Bryan: 16:13 Oh, no worries. and then another question is, you know, it took the doctors so long to diagnose you with Hashimoto's and that happened about nine years ago, even though it's something that's genetic in your family. So if they looked back at the history of your family, that could have helped them, guide them a little bit to figure out what possibly could be going on, uh, with you. And for a lot of people it takes a long time for doctors to come up with a diagnosis for them. So what are some, uh, symptoms or lab markers or anything along those lines that people should be looking at to help guide their doctors to be able to discover if this could be a potential problem that they're having?
Stephanie: 17:01 Well, I would say, you ha you have to be your own health advocate for sure. You, you, you, some doctors won't test anything but TSH and it can be 5.7 and they'll be like, oh, you're fine. There's nothing wrong with you. you know, then they'll, they'll tell you, I am not kidding you, they will offer you antidepressants. I had gone in just not feeling great, still not feeling like things are going right. And my doctor was like, here's some antidepressants. I think you're depressed. I'm like, no, my thyroid's not working. So, you have to find a doctor that's willing to test more than just TSH and then you want to test, T4 I mean free t four free t three, because those are the hormones that are floating around, that are going to go places. and reverse t three is another good marker to test because that will, if that's high indicates that there's some stress in the body, mental or physical.
Stephanie: 18:00 and then the antibodies is what diagnosis Hashimoto's. So TPO antibodies and the tgab antibody, thyroglobulin, antibody, if those are high, you definitely have some sort of autoimmune thing going on, but they can not present and you can still have an autoimmune issue because the hormones fluctuate, especially the antibodies. So, if they're not presenting and you still don't feel well and everything else looks good, you, you should have them tested again. And that is difficult to do as well because conventional medicine generally will only test them once because they're there. treatment plan for anybody with hypothyroidism or Hashimoto's is to give you thyroid hormone, usually a t for only synthetic medication and that's it. They just gradually up the dose as the thyroid tissue dies off. So you, you have to be your own advocate. You have to fight for what you want and you have to remember that you're the customer at your doctor's office.
Stephanie: 19:10 They generally make you feel the other way. Like they're in power, they know what they're doing. You should listen to everything that they do. But if you can find a doctor that's willing to listen to you and work with you based on your symptoms, it's really hard to find a doctor like that, especially because in a lot of states, the only way you can get your prescription is from a medical doctor. I know some states allow naturopathic doctors to write prescriptions and that's fantastic. but so you have to find, you have to work with a doctor in some way. And when I found a doctor that was willing to treat me based on symptoms and she was willing to switch me from synthetic medication to a natural desiccated thyroid medication, which is a porcine glandular medication made from pig thyroid glands. So you're getting both t four and t three in that.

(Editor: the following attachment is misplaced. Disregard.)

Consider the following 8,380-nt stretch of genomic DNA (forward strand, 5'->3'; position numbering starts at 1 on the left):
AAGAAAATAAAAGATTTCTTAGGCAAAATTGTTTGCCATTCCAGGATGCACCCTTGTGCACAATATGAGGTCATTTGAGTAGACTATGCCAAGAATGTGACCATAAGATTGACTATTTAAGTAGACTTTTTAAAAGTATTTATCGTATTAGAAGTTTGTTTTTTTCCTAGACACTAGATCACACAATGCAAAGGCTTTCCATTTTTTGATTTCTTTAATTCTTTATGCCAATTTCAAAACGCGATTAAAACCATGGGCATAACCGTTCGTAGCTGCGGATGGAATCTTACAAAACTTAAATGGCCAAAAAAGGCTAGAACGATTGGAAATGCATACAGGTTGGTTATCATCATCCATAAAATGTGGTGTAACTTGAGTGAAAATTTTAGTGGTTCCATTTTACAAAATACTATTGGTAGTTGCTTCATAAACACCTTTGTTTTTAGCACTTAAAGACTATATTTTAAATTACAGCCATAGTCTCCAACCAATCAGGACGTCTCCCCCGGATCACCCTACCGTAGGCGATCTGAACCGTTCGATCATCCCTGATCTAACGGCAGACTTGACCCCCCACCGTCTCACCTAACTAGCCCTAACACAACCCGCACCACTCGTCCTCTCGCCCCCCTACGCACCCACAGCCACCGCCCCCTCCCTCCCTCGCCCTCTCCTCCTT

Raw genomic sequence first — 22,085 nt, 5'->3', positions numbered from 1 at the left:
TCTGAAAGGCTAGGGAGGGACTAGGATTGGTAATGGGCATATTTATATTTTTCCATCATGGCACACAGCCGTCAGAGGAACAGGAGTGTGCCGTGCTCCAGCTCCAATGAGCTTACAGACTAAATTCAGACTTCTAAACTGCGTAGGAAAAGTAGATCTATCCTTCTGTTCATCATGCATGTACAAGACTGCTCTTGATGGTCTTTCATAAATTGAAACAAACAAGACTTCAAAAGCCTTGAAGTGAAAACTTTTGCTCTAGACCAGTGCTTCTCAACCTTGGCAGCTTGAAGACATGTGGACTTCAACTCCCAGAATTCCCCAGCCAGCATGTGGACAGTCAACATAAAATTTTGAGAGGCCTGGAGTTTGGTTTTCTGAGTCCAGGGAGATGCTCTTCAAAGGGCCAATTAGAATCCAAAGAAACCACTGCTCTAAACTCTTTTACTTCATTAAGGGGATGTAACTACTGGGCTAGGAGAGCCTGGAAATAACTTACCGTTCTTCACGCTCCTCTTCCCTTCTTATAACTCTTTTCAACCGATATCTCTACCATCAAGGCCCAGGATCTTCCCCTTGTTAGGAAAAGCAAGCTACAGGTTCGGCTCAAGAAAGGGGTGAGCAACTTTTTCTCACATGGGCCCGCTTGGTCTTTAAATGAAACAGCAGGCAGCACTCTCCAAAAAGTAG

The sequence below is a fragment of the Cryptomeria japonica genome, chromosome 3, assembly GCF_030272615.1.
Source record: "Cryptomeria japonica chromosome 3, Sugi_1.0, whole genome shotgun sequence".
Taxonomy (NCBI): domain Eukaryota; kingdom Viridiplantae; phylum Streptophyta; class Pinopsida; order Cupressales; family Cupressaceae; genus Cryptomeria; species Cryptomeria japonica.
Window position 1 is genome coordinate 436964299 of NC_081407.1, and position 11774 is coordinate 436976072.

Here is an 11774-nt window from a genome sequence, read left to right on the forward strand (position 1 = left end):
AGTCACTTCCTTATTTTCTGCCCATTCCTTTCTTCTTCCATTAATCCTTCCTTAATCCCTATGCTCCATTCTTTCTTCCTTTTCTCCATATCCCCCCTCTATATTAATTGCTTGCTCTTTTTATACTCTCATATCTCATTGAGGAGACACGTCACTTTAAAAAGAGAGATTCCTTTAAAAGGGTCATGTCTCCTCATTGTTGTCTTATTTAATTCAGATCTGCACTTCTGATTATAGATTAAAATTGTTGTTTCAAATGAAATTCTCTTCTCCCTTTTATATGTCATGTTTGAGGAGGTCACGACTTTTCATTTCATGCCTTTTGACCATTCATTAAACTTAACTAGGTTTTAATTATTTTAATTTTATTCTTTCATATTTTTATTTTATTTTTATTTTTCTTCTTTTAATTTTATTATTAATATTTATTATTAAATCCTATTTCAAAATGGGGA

Stephanie: 20:04 she went on maternity leave and I got a call after my labs were done, from the nurse of the doctor who was taking over for her. And they've basically yelled at me and said, don't you know that this medication can cause heart problems? And I was like, I don't think so. And I'm not worried about that. And then I hung up the phone and I found fun. Another doctor, I was like, I'm not going back there because they're probably not going to let me take my medication in some point. You just get tired of fighting. So, yeah, I hope. Does that answer your question? Probably too much.
Bryan: 20:41 I love that you talked about a lot of different lab markers because we've had quite a few people come in and they're presenting some thyroid symptoms and we ask them if they've ever had labs checked and they said that all their labs have always come back and they're totally fine and we take a look at what their doctors have run and typically it's, you know, a standard CWP and then it checks for a TSH only and none of the other markers. So a lot of doctors are only looking at the TSH because that's super easy to run. And then they tell you that your thyroid is completely fine based off of only one marker out of like seven or nine different markers I could be looking at.
Stephanie: 21:19 Yeah. And they're telling you just based on TSH that it's fine because that's what they've been told. So they are told Synthroid, levothyroxine only. Those are the only medications you should be using because they're safe and effective, which by the way, they're not as safe and effective. And there's, there was a big, FDA recall, I think in 2011 I can't remember the date exactly on Synthroid because there was problems with it. But aside from that, yeah, they're, they're just doing what they're told. And the other problem, it's not, I mean, it's not necessarily the doctor's fault. I kind of sometimes make it sound like that or I get a little, uh, excited about this because they're not caring for patients the way they should be, but they have to answer to somebody else, you know, so their clinic may say, this is the standard of care.